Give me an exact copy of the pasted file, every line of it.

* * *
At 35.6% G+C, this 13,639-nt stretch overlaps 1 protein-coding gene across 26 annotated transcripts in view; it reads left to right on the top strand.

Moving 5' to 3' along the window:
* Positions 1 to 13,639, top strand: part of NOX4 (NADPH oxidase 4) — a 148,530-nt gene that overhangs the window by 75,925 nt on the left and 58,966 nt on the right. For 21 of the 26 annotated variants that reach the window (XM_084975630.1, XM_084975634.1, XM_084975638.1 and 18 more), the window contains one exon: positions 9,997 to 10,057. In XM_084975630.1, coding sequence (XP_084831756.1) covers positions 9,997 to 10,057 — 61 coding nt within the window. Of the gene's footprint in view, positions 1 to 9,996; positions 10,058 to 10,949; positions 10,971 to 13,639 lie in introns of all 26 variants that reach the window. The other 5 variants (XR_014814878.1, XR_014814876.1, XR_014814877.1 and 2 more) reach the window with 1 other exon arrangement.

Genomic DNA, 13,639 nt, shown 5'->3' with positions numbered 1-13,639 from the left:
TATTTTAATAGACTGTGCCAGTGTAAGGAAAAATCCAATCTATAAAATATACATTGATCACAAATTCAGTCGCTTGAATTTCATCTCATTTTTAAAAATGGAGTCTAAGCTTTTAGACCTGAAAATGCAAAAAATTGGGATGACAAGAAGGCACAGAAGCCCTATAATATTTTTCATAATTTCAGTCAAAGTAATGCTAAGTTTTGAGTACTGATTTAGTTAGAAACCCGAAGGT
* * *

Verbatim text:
At 35.6% G+C, this 13,639-nt stretch overlaps 1 protein-coding gene across 26 annotated transcripts in view; it reads left to right on the top strand.

Moving 5' to 3' along the window:
* Positions 1 to 13,639, top strand: part of NOX4 (NADPH oxidase 4) — a 148,530-nt gene that overhangs the window by 75,925 nt on the left and 58,966 nt on the right. For 21 of the 26 annotated variants that reach the window (XM_084975630.1, XM_084975634.1, XM_084975638.1 and 18 more), the window contains one exon: positions 9,997 to 10,057. In XM_084975630.1, coding sequence (XP_084831756.1) covers positions 9,997 to 10,057 — 61 coding nt within the window. Of the gene's footprint in view, positions 1 to 9,996; positions 10,058 to 10,949; positions 10,971 to 13,639 lie in introns of all 26 variants that reach the window. The other 5 variants (XR_014814878.1, XR_014814876.1, XR_014814877.1 and 2 more) reach the window with 1 other exon arrangement.

Genomic DNA, 13,639 nt, shown 5'->3' with positions numbered 1-13,639 from the left:
TATTTTAATAGACTGTGCCAGTGTAAGGAAAAATCCAATCTATAAAATATACATTGATCACAAATTCAGTCGCTTGAATTTCATCTCATTTTTAAAAATGGAGTCTAAGCTTTTAGACCTGAAAATGCAAAAAATTGGGATGACAAGAAGGCACAGAAGCCCTATAATATTTTTCATAATTTCAGTCAAAGTAATGCTAAGTTTTGAGTACTGATTTAGTTAGAAACCCGAAGGT